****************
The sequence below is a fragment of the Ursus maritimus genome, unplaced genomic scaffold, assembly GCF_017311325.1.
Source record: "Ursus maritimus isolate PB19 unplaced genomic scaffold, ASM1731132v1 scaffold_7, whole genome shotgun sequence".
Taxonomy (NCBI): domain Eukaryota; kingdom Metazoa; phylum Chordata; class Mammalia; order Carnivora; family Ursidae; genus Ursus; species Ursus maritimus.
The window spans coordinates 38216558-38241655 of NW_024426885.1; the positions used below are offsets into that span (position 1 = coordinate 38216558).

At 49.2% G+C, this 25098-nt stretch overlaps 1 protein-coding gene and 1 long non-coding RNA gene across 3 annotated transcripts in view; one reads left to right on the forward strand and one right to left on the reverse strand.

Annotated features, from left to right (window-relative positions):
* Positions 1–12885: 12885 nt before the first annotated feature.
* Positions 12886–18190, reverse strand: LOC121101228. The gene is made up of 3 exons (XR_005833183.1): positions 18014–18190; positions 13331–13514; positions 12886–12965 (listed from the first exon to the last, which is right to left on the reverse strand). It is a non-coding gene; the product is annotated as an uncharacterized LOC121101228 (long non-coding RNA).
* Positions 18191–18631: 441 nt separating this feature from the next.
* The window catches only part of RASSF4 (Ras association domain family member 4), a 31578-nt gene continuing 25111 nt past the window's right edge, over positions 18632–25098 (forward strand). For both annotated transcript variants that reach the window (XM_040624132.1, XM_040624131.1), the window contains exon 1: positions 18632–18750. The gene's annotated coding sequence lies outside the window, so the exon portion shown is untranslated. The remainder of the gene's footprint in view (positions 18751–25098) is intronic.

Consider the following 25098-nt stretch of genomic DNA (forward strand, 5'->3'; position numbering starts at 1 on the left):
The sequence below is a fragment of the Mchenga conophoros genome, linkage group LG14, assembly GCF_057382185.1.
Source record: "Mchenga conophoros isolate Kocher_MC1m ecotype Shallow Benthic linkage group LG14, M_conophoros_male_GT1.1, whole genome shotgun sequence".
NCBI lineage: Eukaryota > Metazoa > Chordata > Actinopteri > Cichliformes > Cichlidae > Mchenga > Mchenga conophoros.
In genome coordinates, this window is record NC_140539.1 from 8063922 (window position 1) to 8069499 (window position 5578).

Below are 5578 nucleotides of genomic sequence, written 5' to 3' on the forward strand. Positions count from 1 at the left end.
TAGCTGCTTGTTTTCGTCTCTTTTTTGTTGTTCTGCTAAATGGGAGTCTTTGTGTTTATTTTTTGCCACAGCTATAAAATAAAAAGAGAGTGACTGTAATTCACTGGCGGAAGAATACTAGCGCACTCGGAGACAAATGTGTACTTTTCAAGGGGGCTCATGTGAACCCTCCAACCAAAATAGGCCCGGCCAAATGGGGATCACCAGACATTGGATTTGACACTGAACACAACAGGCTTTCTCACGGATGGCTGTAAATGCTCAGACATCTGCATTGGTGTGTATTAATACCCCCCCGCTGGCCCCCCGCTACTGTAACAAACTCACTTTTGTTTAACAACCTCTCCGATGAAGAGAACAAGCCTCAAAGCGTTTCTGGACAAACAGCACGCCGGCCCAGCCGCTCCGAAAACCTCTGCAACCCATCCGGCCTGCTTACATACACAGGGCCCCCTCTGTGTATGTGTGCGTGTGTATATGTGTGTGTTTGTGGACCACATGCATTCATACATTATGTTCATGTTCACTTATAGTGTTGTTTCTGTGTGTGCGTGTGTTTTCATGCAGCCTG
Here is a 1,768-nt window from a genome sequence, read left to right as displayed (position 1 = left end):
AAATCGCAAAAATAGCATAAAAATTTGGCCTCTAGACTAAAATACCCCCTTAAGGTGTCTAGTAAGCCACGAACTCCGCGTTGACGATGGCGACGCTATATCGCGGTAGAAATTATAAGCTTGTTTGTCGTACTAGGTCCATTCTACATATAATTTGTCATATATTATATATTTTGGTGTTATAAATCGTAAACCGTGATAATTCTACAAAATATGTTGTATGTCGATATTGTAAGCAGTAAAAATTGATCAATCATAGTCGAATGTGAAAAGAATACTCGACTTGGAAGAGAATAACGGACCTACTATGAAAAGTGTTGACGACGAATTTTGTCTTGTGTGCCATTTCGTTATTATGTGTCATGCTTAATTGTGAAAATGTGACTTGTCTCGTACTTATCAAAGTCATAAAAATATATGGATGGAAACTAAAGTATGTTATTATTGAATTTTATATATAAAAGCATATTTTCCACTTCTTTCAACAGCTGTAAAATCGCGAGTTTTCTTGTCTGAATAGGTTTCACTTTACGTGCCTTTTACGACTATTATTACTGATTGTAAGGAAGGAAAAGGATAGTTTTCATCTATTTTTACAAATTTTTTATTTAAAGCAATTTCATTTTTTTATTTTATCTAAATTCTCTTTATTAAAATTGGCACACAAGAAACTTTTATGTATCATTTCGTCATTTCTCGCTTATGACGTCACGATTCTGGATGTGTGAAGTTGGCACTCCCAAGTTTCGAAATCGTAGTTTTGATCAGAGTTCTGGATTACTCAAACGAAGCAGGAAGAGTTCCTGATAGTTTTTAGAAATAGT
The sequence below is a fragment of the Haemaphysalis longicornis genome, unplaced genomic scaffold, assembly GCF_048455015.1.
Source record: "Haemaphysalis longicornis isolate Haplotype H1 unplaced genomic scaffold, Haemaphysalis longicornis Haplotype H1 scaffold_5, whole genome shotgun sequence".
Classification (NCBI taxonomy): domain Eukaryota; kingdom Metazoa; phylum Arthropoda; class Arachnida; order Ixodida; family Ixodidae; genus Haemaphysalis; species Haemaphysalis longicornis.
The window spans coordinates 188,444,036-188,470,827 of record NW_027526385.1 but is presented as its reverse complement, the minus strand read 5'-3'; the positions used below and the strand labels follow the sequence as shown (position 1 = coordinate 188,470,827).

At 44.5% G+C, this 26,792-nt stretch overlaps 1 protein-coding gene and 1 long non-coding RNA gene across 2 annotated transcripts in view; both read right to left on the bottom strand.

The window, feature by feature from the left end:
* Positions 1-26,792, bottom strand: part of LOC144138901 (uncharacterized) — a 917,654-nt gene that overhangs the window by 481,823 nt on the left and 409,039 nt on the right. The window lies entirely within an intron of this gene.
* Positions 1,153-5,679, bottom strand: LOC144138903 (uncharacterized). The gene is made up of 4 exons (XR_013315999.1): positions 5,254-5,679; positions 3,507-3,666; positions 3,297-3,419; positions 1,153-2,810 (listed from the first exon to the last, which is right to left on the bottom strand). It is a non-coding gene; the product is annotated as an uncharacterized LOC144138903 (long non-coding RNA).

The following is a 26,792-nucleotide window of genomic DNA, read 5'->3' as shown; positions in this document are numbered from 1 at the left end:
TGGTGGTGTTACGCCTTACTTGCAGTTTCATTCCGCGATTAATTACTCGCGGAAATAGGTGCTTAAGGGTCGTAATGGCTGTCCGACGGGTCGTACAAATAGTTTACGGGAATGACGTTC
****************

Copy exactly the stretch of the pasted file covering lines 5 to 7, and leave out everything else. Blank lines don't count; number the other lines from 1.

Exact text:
At 49.2% G+C, this 25098-nt stretch overlaps 1 protein-coding gene and 1 long non-coding RNA gene across 3 annotated transcripts in view; one reads left to right on the forward strand and one right to left on the reverse strand.

Annotated features, from left to right (window-relative positions):
* Positions 1–12885: 12885 nt before the first annotated feature.